On a nice summer morning about 30 members and friends met at the foot of the path down to the middle of Cayton Bay, where Pete Rawson gave a brief overview of the geology. The Middle and Upper Jurassic rocks exposed here accumulated in the Peak Trough, very close to the eastern margin which is represented by the Red Cliff fault. The fault is marked by a deep gulley just to the SE of the bay immediately beyond High Red Cliff. The whole of the Cayton Bay area is affected by faults associated with movement within the trough. The solid rocks are exposed towards the headlands at either end of the bay, while glacial tills cap the Jurassic sediments and come down to below sea level in the middle part of the bay. In geologically recent times there have been numerous landslips associated with the tills, of which that at Knipe Point is just the latest example.
We then walked northwards to a cliff face and fallen boulders beneath, just beyond the pumping station. The rocks here at Tenants’ Cliff form part of the Lower Calcareous Grit Formation and consist of calcareous sandstones with numerous hard concretions, some the size and shape of a large ball, hence the informal name “ball beds”. These have long been famous to fossil collectors – although at least 90% of the concretions are unfossiliferous, a small minority are richly packed with small ammonites and bivalves. Unfortunately they have suffered accordingly from fossil collecting and we found very few, though the common trace fossils, especially crustacean burrows, proved interesting.
From here we walked across the beach to Osgodby Point at the NE corner of the bay. Faults cross the cliff and shore here and we caught glimpses of the Osgodby Formation before reaching Middle Jurassic sediments of the Cloughton Formation that form beautifully cross-bedded sandstones in the cliff face. But the shore here is crossed by a scar formed by the Millepore Bed, which consists of a few courses of massively-bedded sandy, bioclastic limestone divided into big sub-rectangular blocks by a series of vertical joints. Here some of our more enthusiastic members soon got down on hands and knees to find the bryozoans (“millepores” ) that Paul Taylor had talked to us about two months earlier. Also striking were the small star-shaped crinoids ossicles scattered through the sediment.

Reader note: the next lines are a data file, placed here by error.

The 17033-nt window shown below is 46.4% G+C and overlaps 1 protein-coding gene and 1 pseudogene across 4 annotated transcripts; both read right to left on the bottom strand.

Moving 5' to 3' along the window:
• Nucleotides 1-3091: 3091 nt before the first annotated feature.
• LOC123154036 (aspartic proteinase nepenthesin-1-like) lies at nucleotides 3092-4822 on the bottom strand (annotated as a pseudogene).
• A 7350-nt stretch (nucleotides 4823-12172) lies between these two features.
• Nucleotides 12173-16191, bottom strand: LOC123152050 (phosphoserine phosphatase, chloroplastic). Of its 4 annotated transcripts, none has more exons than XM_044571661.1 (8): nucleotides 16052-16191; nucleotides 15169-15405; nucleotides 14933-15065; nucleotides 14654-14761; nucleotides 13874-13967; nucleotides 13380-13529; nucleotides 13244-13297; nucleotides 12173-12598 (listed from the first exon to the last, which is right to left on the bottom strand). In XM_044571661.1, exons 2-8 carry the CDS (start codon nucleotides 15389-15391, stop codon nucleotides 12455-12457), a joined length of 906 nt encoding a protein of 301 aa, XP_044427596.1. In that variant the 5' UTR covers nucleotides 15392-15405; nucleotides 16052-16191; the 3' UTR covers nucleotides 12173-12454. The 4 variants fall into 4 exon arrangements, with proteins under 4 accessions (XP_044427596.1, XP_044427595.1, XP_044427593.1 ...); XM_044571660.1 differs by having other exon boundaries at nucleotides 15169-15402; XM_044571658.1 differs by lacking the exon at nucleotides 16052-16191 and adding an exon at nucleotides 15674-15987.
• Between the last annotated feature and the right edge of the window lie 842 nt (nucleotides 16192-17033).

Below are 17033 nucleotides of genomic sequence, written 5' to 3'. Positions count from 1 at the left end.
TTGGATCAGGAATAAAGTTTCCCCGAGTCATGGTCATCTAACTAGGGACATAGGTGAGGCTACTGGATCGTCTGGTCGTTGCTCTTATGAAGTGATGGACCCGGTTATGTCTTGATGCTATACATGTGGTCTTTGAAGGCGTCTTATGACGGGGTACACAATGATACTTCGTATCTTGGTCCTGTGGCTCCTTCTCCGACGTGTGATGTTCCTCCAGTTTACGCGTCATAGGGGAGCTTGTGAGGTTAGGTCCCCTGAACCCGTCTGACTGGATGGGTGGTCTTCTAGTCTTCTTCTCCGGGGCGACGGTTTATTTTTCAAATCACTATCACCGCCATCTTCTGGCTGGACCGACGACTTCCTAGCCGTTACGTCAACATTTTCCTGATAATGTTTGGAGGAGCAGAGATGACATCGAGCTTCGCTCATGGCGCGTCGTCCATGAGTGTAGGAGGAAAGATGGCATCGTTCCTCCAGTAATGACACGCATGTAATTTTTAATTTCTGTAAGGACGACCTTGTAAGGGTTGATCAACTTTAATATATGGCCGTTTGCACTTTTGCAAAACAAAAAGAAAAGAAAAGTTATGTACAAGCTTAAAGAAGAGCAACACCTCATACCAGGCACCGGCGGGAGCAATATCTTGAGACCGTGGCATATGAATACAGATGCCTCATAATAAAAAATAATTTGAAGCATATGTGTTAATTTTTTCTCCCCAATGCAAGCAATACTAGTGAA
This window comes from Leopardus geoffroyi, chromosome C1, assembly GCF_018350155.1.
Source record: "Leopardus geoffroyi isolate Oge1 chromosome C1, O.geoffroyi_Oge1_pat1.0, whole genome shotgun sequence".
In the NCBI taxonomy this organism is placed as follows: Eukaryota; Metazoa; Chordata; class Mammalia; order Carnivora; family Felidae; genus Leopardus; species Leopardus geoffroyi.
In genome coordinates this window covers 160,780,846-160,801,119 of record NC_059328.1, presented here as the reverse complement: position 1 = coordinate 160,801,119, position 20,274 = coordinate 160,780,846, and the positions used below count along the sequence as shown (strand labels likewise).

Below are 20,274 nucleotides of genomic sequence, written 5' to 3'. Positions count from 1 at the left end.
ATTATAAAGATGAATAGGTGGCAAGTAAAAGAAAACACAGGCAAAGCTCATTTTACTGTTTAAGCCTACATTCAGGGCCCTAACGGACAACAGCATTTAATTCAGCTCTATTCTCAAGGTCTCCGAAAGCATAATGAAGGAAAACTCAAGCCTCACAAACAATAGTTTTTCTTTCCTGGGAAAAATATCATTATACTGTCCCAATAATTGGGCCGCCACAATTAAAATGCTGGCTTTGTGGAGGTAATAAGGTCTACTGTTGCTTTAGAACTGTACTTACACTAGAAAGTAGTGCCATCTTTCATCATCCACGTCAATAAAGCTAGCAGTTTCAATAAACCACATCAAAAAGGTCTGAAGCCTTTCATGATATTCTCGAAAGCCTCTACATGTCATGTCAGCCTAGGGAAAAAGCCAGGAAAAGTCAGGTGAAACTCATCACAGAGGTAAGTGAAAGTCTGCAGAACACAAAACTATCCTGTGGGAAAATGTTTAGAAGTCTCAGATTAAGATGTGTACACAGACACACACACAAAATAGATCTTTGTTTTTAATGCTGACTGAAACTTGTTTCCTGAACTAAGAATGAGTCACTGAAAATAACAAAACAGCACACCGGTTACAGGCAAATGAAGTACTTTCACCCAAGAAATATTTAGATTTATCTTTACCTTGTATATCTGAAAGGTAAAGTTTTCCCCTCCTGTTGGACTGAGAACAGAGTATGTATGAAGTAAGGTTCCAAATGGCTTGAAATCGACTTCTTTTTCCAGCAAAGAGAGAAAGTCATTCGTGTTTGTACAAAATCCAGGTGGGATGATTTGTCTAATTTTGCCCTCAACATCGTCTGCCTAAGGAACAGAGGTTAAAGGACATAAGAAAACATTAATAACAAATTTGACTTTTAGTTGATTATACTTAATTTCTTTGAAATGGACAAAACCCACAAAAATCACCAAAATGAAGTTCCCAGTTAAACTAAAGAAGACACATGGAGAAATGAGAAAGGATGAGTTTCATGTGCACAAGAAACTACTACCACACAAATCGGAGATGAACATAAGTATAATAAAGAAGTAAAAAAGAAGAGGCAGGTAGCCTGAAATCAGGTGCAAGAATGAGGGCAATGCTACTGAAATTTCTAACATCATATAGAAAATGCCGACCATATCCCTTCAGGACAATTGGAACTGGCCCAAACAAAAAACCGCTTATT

We then walked back across the bay to the SE end, to the impressive High Red Cliff - formed by the Osgodby, Oxford Clay and Lower Calcareous Grit formations, with the silty Oxford Clay forming the steep slopes in the middle part of the cliff and the Lower Calcareous Grit the higher vertical slopes. Only the Osgodby Formation, forming the lowest part of the cliff, is accessible though fallen blocks from the higher beds litter the shore and again the most striking feature was the abundance of crustacean burrows (Thallassinoides) in the grit blocks. The Osgodby Formation was seen to be a yellowish clean sandstone at most levels, but iron-stained at others, the latter layers containing small ooliths of iron carbonate. The overlying Oxford Clay Formation is “striped” by distinctive pale/dark couplets on a Milankovitch scale. After a hunt for fossils in the fallen blocks the party gave a vote of thanks to the leader before returning home.